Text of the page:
Kid Cudi is a brave man. Speaking openly about something that is shameful for many people, takes true bravery. There are far too many that suffer in silence for years without detection. I happen to be a fan of the guy, I affectionately call, “the Man on the Moon”. He is strange and out there and quirky and I love every bit of it, because I can relate. I’ve always felt quirky and out of alignment with the rest of society. One of my favorite songs of his is “Pursuit of Happiness”. Until today, I never really gave the lyrics much thought. Today I realized there seems to be something hidden beneath the lyrics of the upbeat anthem. Back when it was popular, I just thought that is was a cool anthem that had a positive outlook. I was wrong. I listened more carefully to the lyrics and it became clear that he was struggling. He opens up the song talking about smoking weed, then he spends the rest of the song basically saying that other people don’t understand his pain and his struggle. At the end of the last verse, he confesses that he’d rather lie awake in a bed full of sorrow. That sounds like depression to me, but I missed it, and I missed it for years and that’s one of the biggest problems with depression.

I’ll admit that I’ve recently come out of what I didn’t know was depression. Yes, that’s right, I didn’t know. I think I always kind of felt that way and didn’t know how unhealthy my thoughts were. I am thankful that my depression never led to suicidal thoughts, but I have at many intervals, felt hopeless. A lot of things had to fall apart in my life before I really recognized the seriousness of my condition and start to piece it back together. I have never been to therapy, nor have I been on medication. I’m not saying it wouldn’t have helped, but financially, it wasn’t feasible. Instead, I decided to change some key things about my life. I began working out, I began focusing on what I ate, and looking for ways to change my outlook. I realized that in many ways I had created my own negative environment and that I actually am the key person that decides my reality. I know now that the world is what you make it. Your reality is simply the sum of all of your feelings about your life. If you don’t like it, then you must actively change how you feel about it. We have a lot more power over our minds than we give ourselves credit for. I didn’t know that while I was going through it, but that was my experience.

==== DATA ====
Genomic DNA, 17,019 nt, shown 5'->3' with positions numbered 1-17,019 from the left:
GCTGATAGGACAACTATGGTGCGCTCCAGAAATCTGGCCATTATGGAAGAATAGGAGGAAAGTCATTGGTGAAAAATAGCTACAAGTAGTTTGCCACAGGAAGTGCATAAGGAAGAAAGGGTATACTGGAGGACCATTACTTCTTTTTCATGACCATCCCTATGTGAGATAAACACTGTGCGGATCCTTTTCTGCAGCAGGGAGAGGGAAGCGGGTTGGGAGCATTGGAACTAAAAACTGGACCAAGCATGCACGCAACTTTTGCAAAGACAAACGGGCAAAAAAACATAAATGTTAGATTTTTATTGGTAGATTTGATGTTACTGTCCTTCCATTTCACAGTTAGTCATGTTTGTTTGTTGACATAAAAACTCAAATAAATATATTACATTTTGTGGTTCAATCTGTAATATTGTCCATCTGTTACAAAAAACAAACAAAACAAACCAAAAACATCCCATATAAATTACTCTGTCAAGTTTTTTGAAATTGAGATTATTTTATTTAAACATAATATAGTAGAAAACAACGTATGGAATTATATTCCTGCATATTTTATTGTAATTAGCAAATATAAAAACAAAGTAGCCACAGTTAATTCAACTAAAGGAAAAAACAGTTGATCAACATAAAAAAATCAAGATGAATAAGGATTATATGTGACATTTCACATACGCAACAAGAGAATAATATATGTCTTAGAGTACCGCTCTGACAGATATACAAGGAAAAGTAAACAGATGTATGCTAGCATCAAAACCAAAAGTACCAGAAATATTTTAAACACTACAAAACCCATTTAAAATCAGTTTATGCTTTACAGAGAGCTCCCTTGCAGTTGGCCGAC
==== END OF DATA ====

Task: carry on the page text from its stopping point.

I want to put emphasis on the fact that that was my experience, because I feel so much healthier today than I did 10 months ago, but my experience is very different from many others, and maybe they aren’t able to just change their outlook without the help of a therapist or medication. I believe that each one of us has a fighter in us, but sometimes it gets hidden beneath the deafening disease of depression. I have been to low places, and sometimes I still get waves of that feeling. But when that happens, I search my soul and I find a way to fight for my happiness. For me, going to the gym has helped me bring out the fighter that I didn’t know was inside of me.